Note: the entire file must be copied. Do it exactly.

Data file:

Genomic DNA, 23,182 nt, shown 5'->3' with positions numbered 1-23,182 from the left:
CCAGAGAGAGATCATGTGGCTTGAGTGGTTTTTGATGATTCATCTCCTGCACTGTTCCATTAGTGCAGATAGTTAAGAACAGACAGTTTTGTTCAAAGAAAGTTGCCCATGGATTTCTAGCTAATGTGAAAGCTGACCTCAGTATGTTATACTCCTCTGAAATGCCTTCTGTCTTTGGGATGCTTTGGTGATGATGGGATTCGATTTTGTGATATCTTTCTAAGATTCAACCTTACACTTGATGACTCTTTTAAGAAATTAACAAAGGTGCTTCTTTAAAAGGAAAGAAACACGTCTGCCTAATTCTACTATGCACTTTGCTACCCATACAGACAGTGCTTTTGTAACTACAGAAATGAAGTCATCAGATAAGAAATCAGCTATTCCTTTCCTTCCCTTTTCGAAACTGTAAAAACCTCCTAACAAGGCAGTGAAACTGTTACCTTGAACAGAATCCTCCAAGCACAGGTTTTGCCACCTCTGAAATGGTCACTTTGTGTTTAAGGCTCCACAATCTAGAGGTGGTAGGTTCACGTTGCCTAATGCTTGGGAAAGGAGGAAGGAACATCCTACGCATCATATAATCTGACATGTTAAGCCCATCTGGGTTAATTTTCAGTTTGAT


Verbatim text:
Genomic DNA, 23,182 nt, shown 5'->3' with positions numbered 1-23,182 from the left:
CCAGAGAGAGATCATGTGGCTTGAGTGGTTTTTGATGATTCATCTCCTGCACTGTTCCATTAGTGCAGATAGTTAAGAACAGACAGTTTTGTTCAAAGAAAGTTGCCCATGGATTTCTAGCTAATGTGAAAGCTGACCTCAGTATGTTATACTCCTCTGAAATGCCTTCTGTCTTTGGGATGCTTTGGTGATGATGGGATTCGATTTTGTGATATCTTTCTAAGATTCAACCTTACACTTGATGACTCTTTTAAGAAATTAACAAAGGTGCTTCTTTAAAAGGAAAGAAACACGTCTGCCTAATTCTACTATGCACTTTGCTACCCATACAGACAGTGCTTTTGTAACTACAGAAATGAAGTCATCAGATAAGAAATCAGCTATTCCTTTCCTTCCCTTTTCGAAACTGTAAAAACCTCCTAACAAGGCAGTGAAACTGTTACCTTGAACAGAATCCTCCAAGCACAGGTTTTGCCACCTCTGAAATGGTCACTTTGTGTTTAAGGCTCCACAATCTAGAGGTGGTAGGTTCACGTTGCCTAATGCTTGGGAAAGGAGGAAGGAACATCCTACGCATCATATAATCTGACATGTTAAGCCCATCTGGGTTAATTTTCAGTTTGAT